Bone growth condition doesn’t stop teen from excelling
By Josh Baxt
Michael Akers is different from your typical 17-year-old. He seems calmer, more confident, more self-assured. He makes eye contact, laughs easily, and even pokes fun at himself from time to time. He walks like he knows where he’s going.
A gifted athlete, Michael has a purple belt in judo and plays second base for the Morse High School Tigers. He is a contact hitter and batted .300 as a freshman. This year, he made the citywide All-Academic Baseball Team. And with high school winding down for him, Michael is thinking about college: San Diego State and Cal State Fullerton top the list.
These accomplishments would gratify any teen but are especially sweet for Michael, who has achondroplasia, the most common form of short-limbed dwarfism. As a result of his condition, Michael is significantly shorter than his peers; however, what he lacks in stature, he more than makes up in drive. His nickname on the diamond is “Big Mike.”
“I know I’m not six feet tall,” said Michael, “but I’ll play like I’m six feet tall.”
Achondroplasia is caused by a mutation in a gene that controls bone growth (see sidebar). The mutation causes bones to stop growing too early, resulting in shortened limbs. Though it’s a dominant genetic trait, the achondroplasia mutation occurs spontaneously in 80 percent of cases, including Michael’s.
“I had never heard of this condition before,” said Alma Akers, Michael’s mother, “and no one could really explain it to me at first. When we got to Rady Children’s and saw Dr. Bird, everything changed.”
Lynne Bird, M.D., is a medical geneticist at Rady Children’s Hospital-San Diego and a professor of clinical pediatrics at the University of California, San Diego. She specializes in dysmorphology — the study of birth defects — and has taken care of Michael since he was a baby.
“Michael has done extremely well,” said Dr. Bird. “He’s had very few complications, and he’s adapted beautifully to his condition.”
For the Akers family, who are deeply religious, adjusting to the condition has been a process — and it took a little time.
“After Michael was born, I was angry at God for a while,” said Alma, tearing up. “But that didn’t last long. He’s such a blessing; he teaches me something new every day.”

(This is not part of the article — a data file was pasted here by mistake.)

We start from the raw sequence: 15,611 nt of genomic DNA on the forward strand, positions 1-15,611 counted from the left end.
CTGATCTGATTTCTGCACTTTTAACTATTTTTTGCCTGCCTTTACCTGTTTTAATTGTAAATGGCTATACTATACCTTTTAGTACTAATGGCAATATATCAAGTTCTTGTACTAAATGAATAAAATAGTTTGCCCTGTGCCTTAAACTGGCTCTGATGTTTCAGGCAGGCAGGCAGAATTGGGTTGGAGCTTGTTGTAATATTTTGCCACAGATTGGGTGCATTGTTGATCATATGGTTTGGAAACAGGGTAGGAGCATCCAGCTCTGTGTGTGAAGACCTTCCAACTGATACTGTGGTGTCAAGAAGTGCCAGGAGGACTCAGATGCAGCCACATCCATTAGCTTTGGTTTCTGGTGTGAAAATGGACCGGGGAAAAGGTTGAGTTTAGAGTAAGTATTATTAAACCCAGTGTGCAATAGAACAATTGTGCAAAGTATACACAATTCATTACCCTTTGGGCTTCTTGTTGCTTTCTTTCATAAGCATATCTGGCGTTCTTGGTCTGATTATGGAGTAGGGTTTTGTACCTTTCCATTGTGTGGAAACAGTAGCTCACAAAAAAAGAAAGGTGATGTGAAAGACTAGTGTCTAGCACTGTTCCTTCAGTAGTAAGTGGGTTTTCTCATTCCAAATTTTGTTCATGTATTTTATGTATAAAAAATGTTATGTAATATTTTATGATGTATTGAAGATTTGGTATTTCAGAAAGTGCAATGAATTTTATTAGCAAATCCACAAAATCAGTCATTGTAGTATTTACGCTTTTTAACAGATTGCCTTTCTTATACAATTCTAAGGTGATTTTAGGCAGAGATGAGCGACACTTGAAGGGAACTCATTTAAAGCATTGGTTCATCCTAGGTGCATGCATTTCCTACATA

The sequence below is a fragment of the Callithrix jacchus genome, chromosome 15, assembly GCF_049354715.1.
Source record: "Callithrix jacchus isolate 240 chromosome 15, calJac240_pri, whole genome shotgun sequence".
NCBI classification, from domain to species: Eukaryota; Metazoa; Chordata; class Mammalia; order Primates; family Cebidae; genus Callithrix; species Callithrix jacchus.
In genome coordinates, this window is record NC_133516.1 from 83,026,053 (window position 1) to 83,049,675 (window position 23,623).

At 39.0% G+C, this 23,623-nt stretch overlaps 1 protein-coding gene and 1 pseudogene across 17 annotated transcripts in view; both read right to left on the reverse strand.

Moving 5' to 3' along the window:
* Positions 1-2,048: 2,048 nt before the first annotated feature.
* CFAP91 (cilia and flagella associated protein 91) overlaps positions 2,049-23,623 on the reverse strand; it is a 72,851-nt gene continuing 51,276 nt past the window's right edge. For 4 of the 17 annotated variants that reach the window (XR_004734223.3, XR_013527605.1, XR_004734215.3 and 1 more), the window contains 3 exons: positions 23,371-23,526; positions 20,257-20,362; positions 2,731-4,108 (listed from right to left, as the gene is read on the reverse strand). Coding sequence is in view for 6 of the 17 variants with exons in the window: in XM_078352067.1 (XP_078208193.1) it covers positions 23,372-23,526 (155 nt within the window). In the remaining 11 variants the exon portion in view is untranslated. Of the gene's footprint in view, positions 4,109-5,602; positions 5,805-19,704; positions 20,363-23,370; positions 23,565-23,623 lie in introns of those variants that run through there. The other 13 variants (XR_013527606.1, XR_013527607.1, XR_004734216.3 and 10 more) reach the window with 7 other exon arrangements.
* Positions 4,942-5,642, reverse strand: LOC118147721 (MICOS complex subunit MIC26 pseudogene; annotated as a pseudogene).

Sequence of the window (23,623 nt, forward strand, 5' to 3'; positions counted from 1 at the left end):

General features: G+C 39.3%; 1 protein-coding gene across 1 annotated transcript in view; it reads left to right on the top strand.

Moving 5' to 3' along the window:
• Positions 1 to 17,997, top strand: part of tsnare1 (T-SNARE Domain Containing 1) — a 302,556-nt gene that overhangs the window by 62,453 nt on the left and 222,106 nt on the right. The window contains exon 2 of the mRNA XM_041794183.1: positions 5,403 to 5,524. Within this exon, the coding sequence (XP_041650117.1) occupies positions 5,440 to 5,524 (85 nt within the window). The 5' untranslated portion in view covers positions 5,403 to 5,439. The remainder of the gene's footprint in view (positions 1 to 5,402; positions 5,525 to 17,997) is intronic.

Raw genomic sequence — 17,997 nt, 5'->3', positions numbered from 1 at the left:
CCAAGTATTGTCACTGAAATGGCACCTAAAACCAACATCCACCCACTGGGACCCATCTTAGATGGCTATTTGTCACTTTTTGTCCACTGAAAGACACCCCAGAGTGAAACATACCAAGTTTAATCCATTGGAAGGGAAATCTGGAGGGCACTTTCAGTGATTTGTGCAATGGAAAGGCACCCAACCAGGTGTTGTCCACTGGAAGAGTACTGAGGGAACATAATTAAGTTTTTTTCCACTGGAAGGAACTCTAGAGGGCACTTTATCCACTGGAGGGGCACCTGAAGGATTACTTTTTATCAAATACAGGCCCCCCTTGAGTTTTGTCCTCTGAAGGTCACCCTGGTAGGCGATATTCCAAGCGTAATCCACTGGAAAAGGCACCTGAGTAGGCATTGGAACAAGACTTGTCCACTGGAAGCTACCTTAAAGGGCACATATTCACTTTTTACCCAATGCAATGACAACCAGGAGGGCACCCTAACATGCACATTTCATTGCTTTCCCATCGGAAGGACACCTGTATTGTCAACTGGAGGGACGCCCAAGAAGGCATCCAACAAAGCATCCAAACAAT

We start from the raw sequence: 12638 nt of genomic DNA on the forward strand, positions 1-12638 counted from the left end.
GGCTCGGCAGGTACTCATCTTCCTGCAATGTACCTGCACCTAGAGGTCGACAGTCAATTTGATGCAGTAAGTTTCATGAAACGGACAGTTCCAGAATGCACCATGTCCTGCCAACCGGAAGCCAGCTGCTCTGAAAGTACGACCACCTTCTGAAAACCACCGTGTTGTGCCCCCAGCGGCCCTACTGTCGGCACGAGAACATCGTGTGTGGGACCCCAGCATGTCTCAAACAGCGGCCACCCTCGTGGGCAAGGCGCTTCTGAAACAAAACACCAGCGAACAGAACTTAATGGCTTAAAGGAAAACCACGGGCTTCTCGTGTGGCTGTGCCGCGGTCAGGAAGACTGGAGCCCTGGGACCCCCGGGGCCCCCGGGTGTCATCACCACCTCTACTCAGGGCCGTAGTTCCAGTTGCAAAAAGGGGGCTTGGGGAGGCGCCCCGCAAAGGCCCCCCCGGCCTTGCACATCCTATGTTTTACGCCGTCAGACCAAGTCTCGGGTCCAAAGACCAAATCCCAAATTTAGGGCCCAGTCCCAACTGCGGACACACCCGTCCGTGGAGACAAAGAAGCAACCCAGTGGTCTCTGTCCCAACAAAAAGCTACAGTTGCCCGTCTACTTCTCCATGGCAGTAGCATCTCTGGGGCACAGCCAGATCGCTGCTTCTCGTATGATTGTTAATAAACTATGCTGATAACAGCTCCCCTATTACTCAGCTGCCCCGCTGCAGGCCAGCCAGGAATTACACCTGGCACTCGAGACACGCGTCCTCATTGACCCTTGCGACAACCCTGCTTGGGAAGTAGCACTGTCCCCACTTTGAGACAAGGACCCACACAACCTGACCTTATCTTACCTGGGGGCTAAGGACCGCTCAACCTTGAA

Michael recognizes he is also blessed — with athletic ability, a fierce competitive spirit and innate leadership skills. For him, achondroplasia is a non-issue.
“I’m not missing a thing,” said Michael. “I look at it as a challenge — a challenge that I want to accept and overcome.”
Overcome may be an understatement. In elementary school, Michael was president of his class. Now, in addition to playing baseball, he helps coach a travel ball team and enjoys passing on his knowledge to younger players.
“Michael’s parents get huge credit,” said Dr. Bird. “They treat him like any other kid. It’s nobody’s fault, and he’s accepted just the way he is.”
But the Akers are reluctant to take credit for their son’s success. They note that he is internally driven, that his condition fuels him.
“We might have overprotected him when he was younger, but we worked through it,” said Alma. “If we babied him, he wouldn’t have been able to survive on his own.”
There is no babying in the Akers family. Michael is held to the highest standards, especially for academics. The Akers are proud of his athletic achievements, but that doesn’t mean he gets to ignore the books. The rule is that he maintains a 3.5 GPA to play baseball, well above the school requirement.
Still, it hasn’t been easy for Alma. She remembers the times in elementary school when Michael was treated poorly by other kids. Even now, she will notice someone giving him “the look.” Her anger flashes for a moment but fades just as quickly.
“He just smiles,” said Alma. “It’s always been that way. Kids were so brutal to him, but once they got to know him, that all changed.”
With years of experience, Michael has become an expert at turning people around. Sometimes, a coach who hasn’t met him will scan his height and give him a dubious look. But like everyone else, he is soon converted.
“People underestimate me sometimes,” said Michael, “But sooner or later they understand — I’m not here to play games.”
Originally published in U-T San Diego, October 2012